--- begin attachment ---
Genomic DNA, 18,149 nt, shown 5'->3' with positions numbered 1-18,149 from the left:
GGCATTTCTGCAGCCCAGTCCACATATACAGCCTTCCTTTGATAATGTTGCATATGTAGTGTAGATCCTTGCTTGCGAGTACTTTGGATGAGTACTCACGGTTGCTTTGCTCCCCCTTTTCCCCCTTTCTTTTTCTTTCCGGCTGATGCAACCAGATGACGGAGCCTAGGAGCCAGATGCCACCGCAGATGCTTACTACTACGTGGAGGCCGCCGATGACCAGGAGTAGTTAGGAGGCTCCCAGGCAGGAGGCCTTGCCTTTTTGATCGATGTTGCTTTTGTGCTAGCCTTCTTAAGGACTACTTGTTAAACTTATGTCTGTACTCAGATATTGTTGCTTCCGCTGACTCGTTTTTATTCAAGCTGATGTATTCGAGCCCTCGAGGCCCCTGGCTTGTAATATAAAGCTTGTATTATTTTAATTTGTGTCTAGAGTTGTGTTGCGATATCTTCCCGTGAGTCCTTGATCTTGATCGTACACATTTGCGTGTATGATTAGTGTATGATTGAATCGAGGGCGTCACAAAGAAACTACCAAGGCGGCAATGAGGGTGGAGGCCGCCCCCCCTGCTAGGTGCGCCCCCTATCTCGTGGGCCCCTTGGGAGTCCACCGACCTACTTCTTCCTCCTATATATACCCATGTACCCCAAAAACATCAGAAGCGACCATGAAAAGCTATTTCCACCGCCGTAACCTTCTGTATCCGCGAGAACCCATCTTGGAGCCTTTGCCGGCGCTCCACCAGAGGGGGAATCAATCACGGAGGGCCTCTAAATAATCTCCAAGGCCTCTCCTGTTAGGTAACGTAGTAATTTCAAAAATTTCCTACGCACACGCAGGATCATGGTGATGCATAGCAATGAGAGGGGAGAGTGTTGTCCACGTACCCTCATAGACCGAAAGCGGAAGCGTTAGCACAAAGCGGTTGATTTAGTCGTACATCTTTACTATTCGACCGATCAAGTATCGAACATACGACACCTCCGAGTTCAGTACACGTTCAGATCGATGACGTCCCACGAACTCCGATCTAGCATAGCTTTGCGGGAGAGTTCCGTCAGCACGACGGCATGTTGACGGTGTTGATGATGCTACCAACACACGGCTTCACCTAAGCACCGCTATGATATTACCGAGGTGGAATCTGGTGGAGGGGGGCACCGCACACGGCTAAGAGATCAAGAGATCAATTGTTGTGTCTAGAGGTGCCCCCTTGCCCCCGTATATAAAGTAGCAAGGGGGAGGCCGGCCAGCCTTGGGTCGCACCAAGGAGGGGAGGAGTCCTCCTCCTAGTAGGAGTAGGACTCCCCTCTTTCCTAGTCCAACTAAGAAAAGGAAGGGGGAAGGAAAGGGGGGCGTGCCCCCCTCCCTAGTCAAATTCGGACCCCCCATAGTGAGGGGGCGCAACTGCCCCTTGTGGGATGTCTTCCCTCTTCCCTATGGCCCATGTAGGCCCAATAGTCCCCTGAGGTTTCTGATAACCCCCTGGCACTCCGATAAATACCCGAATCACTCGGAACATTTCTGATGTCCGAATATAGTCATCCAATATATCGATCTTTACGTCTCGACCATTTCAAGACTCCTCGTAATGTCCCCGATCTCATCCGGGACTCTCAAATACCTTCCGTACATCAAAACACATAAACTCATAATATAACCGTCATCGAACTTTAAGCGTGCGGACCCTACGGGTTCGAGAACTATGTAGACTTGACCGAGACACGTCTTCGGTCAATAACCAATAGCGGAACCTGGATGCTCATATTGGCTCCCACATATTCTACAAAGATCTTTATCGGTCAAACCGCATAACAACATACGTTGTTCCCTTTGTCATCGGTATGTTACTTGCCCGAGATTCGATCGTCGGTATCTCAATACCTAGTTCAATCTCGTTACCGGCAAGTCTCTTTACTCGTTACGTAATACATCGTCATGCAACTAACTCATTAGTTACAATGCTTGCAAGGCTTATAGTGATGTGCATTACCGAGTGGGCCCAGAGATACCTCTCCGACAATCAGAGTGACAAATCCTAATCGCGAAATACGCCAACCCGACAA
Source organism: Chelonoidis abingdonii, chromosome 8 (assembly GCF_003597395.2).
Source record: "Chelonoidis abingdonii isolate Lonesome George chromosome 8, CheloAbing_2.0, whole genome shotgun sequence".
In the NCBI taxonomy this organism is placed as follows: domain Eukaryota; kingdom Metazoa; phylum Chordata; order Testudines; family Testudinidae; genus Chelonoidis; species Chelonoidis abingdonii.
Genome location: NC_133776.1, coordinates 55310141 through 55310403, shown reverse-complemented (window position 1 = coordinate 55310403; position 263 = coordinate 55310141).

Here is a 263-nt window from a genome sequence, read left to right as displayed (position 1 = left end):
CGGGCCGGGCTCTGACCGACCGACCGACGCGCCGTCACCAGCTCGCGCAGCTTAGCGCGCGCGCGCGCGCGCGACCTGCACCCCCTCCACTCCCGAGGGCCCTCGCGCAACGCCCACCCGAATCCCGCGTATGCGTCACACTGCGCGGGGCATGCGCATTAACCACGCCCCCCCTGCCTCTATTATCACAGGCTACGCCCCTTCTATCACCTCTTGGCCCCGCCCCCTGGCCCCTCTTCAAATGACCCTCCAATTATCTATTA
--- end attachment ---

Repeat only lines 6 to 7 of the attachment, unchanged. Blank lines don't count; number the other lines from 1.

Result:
Genome location: NC_133776.1, coordinates 55310141 through 55310403, shown reverse-complemented (window position 1 = coordinate 55310403; position 263 = coordinate 55310141).

Here is a 263-nt window from a genome sequence, read left to right as displayed (position 1 = left end):